In Memoriam: Robin Chapman 1976 – 1981

Robin Chapman (Dynevor 1976-81) died suddenly and unexpectedly on 18th October 2020, aged just 57.

Dr Robin John MA(Oxon), MAst(Cantab), PhD was brought up in Richardson Street, Sandfields, Swansea by parents Cyril and Marjorie Chapman.

The Robin I Knew 

Robin’s academic achievements are well documented. My personal memories of him began around 1979 when he entered the sixth form to study pure maths, applied maths and physics. I was to teach him pure maths and Mary Jones, a gifted mathematician in her own right, applied maths. She also guided him through Oxbridge entrance.

The class was extremely small in number but very close. I think they tended to treat Robin as their mascot. In class he would listen attentively then sometimes get agitated. This was when I knew he had found ‘a better way’ to solve a problem. This he would illustrate by writing it up on the chalk board. One of the likeable things about him was that he never displayed any aloofness or distain for anyone less able. He would listen patiently then show them the error of their ways.

Another side to Robin was his sense of humour. Climbing the stairs to Room 13 (a prime room) I could hear laughter in the corridor as this small class waited to go into the room. When I arrived Robin was leaning against the wall in fits of laughter reading The Beano comic. The others were used to this!

Robin was a great sci-if fan and enjoyed classical music and Monty Python, he also appeared on Mastermind.

During Christmas vacation from Merton College he would travel to Swansea and pop into school at the end of a morning and sit at the back of the class waiting for the lesson to end. We would then then go across the Kingsway to The Hanbury where we would have what he referred to as a ‘liquid lunch’ and catch up. These visits continued throughout his student days at Oxford, Cambridge and Manchester when he would come to Swansea to visit family.

Dynevor has had three headmasters who were mathematicians, the last being Allan Smith, but it was under Hubert Davies’ watch that he told me of his stay at Merton where heads of feeder schools were invited. Whilst at high table one evening he happened to be sitting alongside Robin’s tutor. Each was wearing a name tag. When Hubert enquired as to how Robin was progressing the tutor just smiled and said he couldn’t be sure as Robin rarely turned up for lectures or seminars but only for tutorials.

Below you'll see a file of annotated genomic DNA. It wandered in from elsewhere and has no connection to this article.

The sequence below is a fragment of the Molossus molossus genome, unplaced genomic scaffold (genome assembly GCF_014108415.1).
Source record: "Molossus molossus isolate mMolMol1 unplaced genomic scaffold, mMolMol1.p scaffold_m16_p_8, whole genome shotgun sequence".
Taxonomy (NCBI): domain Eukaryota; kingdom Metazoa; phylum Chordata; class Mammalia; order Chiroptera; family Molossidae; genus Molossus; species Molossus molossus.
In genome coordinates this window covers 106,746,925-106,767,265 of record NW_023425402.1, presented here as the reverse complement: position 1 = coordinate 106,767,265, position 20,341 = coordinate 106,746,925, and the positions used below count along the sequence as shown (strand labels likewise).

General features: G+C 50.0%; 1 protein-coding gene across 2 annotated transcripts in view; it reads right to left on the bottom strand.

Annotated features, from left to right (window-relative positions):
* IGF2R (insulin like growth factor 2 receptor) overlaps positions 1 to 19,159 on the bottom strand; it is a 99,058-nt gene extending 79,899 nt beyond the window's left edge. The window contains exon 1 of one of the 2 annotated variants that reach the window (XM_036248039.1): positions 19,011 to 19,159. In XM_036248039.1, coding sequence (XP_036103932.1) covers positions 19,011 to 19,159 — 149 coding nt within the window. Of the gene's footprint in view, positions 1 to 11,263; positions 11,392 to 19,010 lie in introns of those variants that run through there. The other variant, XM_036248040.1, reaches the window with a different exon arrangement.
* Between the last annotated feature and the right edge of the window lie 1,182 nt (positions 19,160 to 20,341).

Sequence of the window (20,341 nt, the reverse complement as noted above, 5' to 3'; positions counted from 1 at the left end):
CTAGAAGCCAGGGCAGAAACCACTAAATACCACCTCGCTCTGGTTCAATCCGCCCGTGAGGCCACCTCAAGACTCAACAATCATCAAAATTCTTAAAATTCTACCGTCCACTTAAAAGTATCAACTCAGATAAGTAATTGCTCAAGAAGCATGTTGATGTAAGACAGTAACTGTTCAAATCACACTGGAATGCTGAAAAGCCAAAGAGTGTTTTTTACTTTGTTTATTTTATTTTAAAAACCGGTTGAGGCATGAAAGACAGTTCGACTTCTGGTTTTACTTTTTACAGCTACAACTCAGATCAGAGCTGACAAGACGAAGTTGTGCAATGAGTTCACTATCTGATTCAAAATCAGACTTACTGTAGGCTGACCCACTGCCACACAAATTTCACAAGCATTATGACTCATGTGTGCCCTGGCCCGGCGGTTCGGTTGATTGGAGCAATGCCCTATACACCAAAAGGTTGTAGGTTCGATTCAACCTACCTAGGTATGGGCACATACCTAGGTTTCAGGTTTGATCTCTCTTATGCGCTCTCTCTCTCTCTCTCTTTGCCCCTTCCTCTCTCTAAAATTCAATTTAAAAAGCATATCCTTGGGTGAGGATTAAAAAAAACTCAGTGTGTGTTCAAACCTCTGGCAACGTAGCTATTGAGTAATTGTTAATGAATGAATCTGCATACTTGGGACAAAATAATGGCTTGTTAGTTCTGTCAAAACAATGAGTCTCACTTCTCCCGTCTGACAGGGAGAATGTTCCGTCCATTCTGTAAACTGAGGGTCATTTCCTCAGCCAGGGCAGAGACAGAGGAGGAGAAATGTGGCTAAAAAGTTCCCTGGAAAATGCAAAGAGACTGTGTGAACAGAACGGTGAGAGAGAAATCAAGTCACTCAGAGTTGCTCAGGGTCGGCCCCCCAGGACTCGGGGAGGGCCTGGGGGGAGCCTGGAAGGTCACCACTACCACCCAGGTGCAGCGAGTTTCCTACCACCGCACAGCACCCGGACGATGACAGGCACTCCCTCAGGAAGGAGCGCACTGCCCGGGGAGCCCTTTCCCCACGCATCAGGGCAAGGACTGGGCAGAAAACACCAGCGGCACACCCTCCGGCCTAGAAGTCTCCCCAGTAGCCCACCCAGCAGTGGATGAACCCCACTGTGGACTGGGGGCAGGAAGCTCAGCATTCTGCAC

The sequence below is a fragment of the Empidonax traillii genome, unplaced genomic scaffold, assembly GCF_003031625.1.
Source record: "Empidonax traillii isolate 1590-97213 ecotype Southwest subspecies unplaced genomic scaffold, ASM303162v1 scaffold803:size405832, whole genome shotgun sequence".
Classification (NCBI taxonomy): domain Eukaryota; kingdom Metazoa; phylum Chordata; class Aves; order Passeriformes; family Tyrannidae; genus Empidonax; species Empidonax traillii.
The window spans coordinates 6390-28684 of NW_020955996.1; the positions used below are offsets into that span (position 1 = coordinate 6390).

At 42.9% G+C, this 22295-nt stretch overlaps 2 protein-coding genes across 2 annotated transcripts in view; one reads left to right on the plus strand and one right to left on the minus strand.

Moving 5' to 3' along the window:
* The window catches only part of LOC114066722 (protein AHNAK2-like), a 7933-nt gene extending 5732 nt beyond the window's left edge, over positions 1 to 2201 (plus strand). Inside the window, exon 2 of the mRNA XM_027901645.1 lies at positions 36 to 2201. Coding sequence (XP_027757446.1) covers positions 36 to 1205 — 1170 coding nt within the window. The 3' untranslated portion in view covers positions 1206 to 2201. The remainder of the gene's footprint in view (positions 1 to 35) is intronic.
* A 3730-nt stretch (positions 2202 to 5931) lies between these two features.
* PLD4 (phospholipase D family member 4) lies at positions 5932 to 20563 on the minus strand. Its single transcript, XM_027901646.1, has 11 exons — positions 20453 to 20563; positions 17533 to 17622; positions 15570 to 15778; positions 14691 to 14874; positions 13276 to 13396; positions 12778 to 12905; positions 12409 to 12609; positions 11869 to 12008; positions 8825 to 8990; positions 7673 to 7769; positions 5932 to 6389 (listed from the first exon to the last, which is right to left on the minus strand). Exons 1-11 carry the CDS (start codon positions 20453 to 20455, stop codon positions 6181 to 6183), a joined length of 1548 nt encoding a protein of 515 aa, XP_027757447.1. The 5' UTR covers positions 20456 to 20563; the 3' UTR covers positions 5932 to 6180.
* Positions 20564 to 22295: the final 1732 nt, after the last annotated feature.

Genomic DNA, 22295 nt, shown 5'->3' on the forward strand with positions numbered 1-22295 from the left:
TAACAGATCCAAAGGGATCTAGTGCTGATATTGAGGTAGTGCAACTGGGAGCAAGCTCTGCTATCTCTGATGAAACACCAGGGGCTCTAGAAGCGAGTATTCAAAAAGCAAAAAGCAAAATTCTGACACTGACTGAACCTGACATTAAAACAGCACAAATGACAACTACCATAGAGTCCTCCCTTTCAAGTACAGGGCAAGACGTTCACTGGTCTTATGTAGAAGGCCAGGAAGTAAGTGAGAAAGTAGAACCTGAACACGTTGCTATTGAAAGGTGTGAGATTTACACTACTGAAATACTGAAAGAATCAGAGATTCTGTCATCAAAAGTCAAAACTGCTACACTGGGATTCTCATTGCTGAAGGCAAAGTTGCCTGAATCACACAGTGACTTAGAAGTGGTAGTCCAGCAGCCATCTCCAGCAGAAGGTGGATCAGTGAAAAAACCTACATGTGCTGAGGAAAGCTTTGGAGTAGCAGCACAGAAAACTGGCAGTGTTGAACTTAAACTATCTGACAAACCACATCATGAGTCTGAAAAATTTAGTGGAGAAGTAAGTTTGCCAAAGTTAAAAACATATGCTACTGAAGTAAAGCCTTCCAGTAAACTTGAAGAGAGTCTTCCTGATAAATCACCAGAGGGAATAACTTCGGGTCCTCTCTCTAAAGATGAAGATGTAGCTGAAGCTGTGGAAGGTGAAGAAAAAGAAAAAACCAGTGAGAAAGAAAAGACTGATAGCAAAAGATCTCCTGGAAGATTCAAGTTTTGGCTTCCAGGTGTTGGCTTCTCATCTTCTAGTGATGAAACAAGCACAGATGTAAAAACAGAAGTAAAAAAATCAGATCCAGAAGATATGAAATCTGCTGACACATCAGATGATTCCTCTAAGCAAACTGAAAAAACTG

After I retired, Robin would phone me when he was back in Swansea and we would make arrangements to meet for lunch or dinner. On one occasion I went to pick him up at the Grand Hotel to drive him to my home for dinner. On the way I asked him how he managed to juggle two jobs, one in Exeter and one at Bristol. He then told me he had three jobs. I asked what the third one was, his reply was that if he told me he would have to kill me. All he could say was that it was based in Cheltenham. He also recounted a visit to Japan which really impressed him.

I rang Bob Howells to tell him the sad news and he told me that Robin was very fluent in Russian; Bob had hoped he would have continued his study into the sixth form.

Robin will be sadly missed by his brother Keith, sister-in-law, nephew and the wider mathematical community. He was his own man. 2020 was the first year I didn’t receive a Christmas card. I shall never meet someone of his intellect again. It was a privilege to have taught him, in a subject he continued and made his career in.

Leslie Jowett


Dr Tony Gardiner remembers Robin as was one of many remarkable people to emerge from whatever Dynevor had to offer.  He left in 1981 and must have been an academic star – if a rather quiet, gentle, unassuming one (something he remained throughout his life).  In an era when Oxbridge was trying to open up to students from ordinary backgrounds, the norm (at least in mathematics) of applicants waiting until their “7th term” (after A -levels) could not survive.  This tilted the applications process in favour of those from private schools, who had spent 6 months (June-December) being prepared for the entrance process.  Robin applied to Oxford in his final year (1980-1) – before taking A-levels.  Although 1 year younger than most of the competition he came top in the maths entrance paper!  And he kept this up throughout his time as an undergraduate reading mathematics at Merton College.  Robin then moved to Cambridge and took Part III of the Mathematical Tripos in 1985.  He remained in Cambridge to start a PhD with Martin Taylor, moving to Manchester when Taylor was appointed to a chair in UMIST.  

Robin returned to Merton as a Junior Research Fellow, but after only one year, was appointed to a lectureship at the University of Exeter in 1989, where he remained for the rest of his career.

At the time of his death, he was the longest serving member of the Mathematics Department.